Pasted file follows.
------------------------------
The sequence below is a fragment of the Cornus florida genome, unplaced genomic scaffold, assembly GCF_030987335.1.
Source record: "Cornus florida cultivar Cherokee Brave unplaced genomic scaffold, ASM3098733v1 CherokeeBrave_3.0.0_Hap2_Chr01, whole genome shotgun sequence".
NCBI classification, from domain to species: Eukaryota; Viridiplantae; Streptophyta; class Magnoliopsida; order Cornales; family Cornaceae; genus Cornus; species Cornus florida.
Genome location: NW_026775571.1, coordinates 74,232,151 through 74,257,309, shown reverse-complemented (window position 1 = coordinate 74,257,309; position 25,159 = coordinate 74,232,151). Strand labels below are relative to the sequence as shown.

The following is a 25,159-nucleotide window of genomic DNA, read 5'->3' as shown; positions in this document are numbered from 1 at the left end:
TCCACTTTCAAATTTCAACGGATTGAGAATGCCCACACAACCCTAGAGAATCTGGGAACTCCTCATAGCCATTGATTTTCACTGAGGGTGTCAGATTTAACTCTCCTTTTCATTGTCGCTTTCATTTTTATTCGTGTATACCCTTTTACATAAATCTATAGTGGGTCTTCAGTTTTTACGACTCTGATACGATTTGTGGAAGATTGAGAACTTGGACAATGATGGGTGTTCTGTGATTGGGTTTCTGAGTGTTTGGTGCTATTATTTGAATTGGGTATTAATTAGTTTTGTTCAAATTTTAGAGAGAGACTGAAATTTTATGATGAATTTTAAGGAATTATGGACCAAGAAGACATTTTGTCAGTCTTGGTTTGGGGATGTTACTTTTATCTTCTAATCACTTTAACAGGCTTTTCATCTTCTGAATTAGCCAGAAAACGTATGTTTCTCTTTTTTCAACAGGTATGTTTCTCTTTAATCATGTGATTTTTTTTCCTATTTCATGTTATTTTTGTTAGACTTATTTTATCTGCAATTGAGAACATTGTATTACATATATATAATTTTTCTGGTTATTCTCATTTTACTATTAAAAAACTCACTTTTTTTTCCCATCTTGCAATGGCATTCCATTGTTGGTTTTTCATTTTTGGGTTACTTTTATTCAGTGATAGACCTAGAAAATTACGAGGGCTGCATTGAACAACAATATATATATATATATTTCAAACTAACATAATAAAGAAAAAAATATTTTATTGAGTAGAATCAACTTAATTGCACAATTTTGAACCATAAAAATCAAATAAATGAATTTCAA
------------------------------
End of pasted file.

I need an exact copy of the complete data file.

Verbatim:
The sequence below is a fragment of the Cornus florida genome, unplaced genomic scaffold, assembly GCF_030987335.1.
Source record: "Cornus florida cultivar Cherokee Brave unplaced genomic scaffold, ASM3098733v1 CherokeeBrave_3.0.0_Hap2_Chr01, whole genome shotgun sequence".
NCBI classification, from domain to species: Eukaryota; Viridiplantae; Streptophyta; class Magnoliopsida; order Cornales; family Cornaceae; genus Cornus; species Cornus florida.
Genome location: NW_026775571.1, coordinates 74,232,151 through 74,257,309, shown reverse-complemented (window position 1 = coordinate 74,257,309; position 25,159 = coordinate 74,232,151). Strand labels below are relative to the sequence as shown.

The following is a 25,159-nucleotide window of genomic DNA, read 5'->3' as shown; positions in this document are numbered from 1 at the left end:
TCCACTTTCAAATTTCAACGGATTGAGAATGCCCACACAACCCTAGAGAATCTGGGAACTCCTCATAGCCATTGATTTTCACTGAGGGTGTCAGATTTAACTCTCCTTTTCATTGTCGCTTTCATTTTTATTCGTGTATACCCTTTTACATAAATCTATAGTGGGTCTTCAGTTTTTACGACTCTGATACGATTTGTGGAAGATTGAGAACTTGGACAATGATGGGTGTTCTGTGATTGGGTTTCTGAGTGTTTGGTGCTATTATTTGAATTGGGTATTAATTAGTTTTGTTCAAATTTTAGAGAGAGACTGAAATTTTATGATGAATTTTAAGGAATTATGGACCAAGAAGACATTTTGTCAGTCTTGGTTTGGGGATGTTACTTTTATCTTCTAATCACTTTAACAGGCTTTTCATCTTCTGAATTAGCCAGAAAACGTATGTTTCTCTTTTTTCAACAGGTATGTTTCTCTTTAATCATGTGATTTTTTTTCCTATTTCATGTTATTTTTGTTAGACTTATTTTATCTGCAATTGAGAACATTGTATTACATATATATAATTTTTCTGGTTATTCTCATTTTACTATTAAAAAACTCACTTTTTTTTCCCATCTTGCAATGGCATTCCATTGTTGGTTTTTCATTTTTGGGTTACTTTTATTCAGTGATAGACCTAGAAAATTACGAGGGCTGCATTGAACAACAATATATATATATATATTTCAAACTAACATAATAAAGAAAAAAATATTTTATTGAGTAGAATCAACTTAATTGCACAATTTTGAACCATAAAAATCAAATAAATGAATTTCAA